Do you have a small errand to run? Did a friend ask you whether you could meet up to return the book you borrowed? The phrase “to stop by” can be used in both cases. Keep reading to learn when people started “stopping by”, what it means, and how to use the phrase in a sentence.
The English verb phrase “to stop by” is an informal way to describe a brief social visit or a short errand.
You can also use the closely-related variation “to stop in”, which has the same meaning.
The expression can be used on its own, as in: “Yes, I’ll stop by later this afternoon.”
It may also be followed by the place the person is due to visit, as in: “I’ll be free most of the day, but I do have to stop by the bank at some point.”
Inviting someone to “stop by” is usually a way to let the guest know that the visit will be short.
Are you not sure how you can incorporate the phrase “to stop by” into a sentence? Take a look at these examples:
- “Are you still planning to stop by later? If you show up around lunch, you can eat with us.”
- “Sure, come over, but just so you know, Danny is also stopping by around 8.”
- “I stopped by the post office on my way home from work.”
The verb phrase “to stop by” appears to have become a part of the English language no earlier than the late nineteenth century. The first recorded uses of the phrase are from the beginning of the twentieth century.
The closely-related expression “to stop in”, which has the meaning, predates “to stop by” by around 50 years.
The expression is typically used to describe a brief errand or a short social visit. In some cases, however, inviting someone to “stop by” is simply a casual way to invite them for a visit (of any duration): “Are you free to stop by on Tuesday?”
While “stopping by” is a casual term, it is not slang. It is common to hear the phrase in a variety of settings, including in business interactions. The phrase is so acceptable that you can use it almost everywhere.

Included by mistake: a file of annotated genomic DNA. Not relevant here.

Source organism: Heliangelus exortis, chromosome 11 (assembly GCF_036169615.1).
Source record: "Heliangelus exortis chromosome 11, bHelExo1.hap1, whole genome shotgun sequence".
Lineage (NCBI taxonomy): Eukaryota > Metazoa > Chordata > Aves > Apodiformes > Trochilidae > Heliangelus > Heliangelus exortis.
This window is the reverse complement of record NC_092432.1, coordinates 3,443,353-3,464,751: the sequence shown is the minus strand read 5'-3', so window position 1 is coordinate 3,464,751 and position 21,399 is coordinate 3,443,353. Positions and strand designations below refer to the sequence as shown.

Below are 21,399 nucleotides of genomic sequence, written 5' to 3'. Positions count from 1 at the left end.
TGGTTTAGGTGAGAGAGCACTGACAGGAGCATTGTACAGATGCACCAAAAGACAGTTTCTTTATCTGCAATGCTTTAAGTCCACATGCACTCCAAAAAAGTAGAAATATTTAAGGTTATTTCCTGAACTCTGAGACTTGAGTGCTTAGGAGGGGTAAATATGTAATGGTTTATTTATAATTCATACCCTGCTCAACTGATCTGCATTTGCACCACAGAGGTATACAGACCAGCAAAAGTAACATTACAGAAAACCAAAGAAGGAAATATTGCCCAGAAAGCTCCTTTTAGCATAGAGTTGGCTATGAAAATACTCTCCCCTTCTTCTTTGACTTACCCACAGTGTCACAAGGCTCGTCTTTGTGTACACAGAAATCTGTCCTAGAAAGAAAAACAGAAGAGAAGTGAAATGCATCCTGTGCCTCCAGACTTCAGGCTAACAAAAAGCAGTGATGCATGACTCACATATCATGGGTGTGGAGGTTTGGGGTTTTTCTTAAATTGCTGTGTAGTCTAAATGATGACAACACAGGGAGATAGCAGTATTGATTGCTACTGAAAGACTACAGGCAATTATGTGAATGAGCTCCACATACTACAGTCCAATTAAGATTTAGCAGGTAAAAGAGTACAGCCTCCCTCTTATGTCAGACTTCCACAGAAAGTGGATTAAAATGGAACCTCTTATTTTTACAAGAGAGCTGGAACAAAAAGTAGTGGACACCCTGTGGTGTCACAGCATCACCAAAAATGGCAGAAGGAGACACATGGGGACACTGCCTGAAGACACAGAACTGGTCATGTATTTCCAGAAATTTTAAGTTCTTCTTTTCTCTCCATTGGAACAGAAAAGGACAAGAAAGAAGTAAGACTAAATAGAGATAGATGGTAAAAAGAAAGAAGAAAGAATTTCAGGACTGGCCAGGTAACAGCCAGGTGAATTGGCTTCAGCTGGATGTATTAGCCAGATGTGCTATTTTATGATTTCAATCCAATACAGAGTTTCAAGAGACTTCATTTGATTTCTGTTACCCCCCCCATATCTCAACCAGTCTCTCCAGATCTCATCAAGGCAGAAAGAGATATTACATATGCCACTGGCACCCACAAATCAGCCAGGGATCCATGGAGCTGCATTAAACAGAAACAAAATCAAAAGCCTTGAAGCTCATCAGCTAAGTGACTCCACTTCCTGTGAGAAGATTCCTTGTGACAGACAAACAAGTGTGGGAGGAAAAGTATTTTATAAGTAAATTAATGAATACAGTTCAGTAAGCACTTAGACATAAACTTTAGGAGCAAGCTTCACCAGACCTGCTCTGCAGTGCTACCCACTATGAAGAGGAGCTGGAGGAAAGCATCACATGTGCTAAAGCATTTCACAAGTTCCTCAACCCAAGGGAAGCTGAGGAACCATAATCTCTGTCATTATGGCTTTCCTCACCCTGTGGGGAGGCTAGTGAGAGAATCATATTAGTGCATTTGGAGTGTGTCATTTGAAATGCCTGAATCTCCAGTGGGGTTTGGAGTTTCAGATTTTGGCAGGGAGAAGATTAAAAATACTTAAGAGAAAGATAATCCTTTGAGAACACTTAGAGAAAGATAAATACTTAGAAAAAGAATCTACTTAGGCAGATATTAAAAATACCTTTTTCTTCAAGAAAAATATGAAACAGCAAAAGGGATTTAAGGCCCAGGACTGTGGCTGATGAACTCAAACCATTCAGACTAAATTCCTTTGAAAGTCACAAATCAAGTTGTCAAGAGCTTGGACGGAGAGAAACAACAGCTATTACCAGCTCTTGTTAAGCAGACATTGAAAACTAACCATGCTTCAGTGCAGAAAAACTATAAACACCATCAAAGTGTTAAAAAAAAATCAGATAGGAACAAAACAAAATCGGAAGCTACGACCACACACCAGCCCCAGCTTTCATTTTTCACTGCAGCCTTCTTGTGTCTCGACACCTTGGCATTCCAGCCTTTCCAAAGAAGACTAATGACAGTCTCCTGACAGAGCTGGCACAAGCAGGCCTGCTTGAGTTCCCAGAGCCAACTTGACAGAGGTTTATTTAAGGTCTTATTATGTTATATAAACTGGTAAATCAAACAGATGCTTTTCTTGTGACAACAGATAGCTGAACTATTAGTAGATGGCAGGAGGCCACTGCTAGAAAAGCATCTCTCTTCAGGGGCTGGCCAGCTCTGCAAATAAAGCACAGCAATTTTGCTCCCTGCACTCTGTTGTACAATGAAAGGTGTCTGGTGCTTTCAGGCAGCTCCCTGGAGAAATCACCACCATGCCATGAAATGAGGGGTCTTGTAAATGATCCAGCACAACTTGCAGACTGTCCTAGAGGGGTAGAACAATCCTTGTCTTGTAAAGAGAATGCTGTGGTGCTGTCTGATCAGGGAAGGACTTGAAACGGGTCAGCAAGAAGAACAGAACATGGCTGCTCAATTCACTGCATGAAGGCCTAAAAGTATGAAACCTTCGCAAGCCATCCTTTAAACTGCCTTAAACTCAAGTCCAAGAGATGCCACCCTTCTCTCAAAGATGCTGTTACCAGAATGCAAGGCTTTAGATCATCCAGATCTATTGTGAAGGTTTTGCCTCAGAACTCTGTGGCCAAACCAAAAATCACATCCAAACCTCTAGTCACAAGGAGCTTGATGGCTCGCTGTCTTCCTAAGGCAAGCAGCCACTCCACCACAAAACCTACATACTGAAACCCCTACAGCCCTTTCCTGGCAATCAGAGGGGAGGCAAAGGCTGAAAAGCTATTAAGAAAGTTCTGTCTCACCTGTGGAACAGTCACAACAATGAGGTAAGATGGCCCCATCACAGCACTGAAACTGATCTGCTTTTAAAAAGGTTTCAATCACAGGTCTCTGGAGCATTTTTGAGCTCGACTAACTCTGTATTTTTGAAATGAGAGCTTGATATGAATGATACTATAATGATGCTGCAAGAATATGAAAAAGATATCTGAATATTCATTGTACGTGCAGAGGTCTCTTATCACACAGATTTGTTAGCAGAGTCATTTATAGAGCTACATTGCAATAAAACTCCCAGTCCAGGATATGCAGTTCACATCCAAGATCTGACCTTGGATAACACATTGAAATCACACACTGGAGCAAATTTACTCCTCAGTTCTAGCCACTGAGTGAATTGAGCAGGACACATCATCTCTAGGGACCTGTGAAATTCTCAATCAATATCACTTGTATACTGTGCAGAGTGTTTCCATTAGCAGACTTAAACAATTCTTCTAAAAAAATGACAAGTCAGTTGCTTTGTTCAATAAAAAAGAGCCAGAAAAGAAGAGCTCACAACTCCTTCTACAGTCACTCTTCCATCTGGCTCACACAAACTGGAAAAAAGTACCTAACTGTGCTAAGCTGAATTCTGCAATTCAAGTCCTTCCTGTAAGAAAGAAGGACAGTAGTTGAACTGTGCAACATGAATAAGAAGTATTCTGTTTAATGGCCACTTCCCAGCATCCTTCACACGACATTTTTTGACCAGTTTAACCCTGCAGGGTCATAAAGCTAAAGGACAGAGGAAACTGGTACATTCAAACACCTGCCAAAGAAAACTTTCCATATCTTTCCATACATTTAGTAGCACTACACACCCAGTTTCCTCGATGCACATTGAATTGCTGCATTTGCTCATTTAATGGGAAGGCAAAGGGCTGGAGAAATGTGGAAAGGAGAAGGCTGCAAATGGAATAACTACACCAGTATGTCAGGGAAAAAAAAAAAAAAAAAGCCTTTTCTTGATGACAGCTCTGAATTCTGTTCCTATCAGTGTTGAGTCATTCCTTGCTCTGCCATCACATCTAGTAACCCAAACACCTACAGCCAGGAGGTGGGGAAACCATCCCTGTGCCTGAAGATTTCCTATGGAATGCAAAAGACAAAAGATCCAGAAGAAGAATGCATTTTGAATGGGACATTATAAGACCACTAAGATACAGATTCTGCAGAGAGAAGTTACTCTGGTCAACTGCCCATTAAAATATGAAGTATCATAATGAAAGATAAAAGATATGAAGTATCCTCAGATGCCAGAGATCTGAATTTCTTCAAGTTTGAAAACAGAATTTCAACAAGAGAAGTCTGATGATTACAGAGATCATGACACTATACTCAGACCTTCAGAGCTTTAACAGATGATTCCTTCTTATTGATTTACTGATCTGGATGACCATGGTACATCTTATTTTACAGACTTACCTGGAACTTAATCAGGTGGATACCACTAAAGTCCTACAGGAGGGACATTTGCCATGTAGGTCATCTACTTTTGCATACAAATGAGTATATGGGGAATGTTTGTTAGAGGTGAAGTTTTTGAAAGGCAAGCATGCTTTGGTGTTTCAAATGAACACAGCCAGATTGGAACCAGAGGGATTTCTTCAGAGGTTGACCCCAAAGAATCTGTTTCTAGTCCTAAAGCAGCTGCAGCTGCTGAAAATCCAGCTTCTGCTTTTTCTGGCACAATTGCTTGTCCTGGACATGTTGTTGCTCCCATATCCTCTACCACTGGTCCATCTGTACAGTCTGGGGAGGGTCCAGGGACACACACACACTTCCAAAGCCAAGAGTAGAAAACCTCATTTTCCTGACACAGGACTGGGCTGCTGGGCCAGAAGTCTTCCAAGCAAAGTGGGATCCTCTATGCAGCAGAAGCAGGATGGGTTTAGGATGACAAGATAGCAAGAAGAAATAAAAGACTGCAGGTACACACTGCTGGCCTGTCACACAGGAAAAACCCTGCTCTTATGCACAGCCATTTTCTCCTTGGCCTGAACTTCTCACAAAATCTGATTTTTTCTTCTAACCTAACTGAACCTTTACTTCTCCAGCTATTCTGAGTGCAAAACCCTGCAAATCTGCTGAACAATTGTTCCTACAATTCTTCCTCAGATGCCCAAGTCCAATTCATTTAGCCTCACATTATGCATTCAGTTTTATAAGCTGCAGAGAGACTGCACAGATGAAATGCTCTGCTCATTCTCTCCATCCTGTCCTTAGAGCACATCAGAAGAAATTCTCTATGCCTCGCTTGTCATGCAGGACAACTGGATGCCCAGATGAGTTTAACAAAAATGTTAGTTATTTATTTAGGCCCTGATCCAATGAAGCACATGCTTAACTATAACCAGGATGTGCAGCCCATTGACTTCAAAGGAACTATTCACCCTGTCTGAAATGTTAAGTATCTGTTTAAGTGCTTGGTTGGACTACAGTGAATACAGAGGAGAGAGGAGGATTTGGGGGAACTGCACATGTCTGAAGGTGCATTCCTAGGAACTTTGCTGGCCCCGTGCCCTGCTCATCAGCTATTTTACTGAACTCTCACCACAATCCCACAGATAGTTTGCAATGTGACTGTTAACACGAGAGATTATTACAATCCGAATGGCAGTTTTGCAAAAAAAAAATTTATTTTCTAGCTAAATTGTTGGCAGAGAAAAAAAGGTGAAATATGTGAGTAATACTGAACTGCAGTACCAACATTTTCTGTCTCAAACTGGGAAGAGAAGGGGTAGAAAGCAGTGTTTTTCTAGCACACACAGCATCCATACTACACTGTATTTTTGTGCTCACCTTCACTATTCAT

Phrases Similar to Stop By
Apart from its close cousin “to stop in”, you have plenty of other alternatives if you don’t want to use the phrase “to stop by”. All of these verb phrases are similar in tone as well as identical in meaning:
- To swing by
- To drop in/by
- Pop in/round
If you are looking for a less casual way to convey the same meaning, you could talk about “running a brief errand” or “making a short visit”.
Phrases Opposite to Stop By
Has someone asked you if you could “stop by”, but you can’t or don’t want to? You could use the following expressions to describe your desire not to “stop by”:
- I’ll give that a miss
- I’ll pass
If, on the other hand, you are running a long errand or planning a longer visit, there are no equivalent casual phases for these concepts.
What Is the Correct Saying?
The correct saying is “to stop by (a place)”. It means running a short errand or making a quick visit.
Ways People May Say Stop By Incorrectly
English learners may not understand that the phrase “to stop by” is typically used to denote a very brief visit or errand.
If someone asks you to “stop by”, you could ask to find out exactly what they had in mind. It is safe to assume, however, that you the invitation in question is either very casual or serves a specific purpose, such as to pick up something you forgot.
Acceptable Ways to Phrase Stop By
You can use the phrase “to stop by” if you’re running a short errand at a place like the bank, grocery store, library, or flower shop. You can also use the expression to invite someone to see you for a short visit.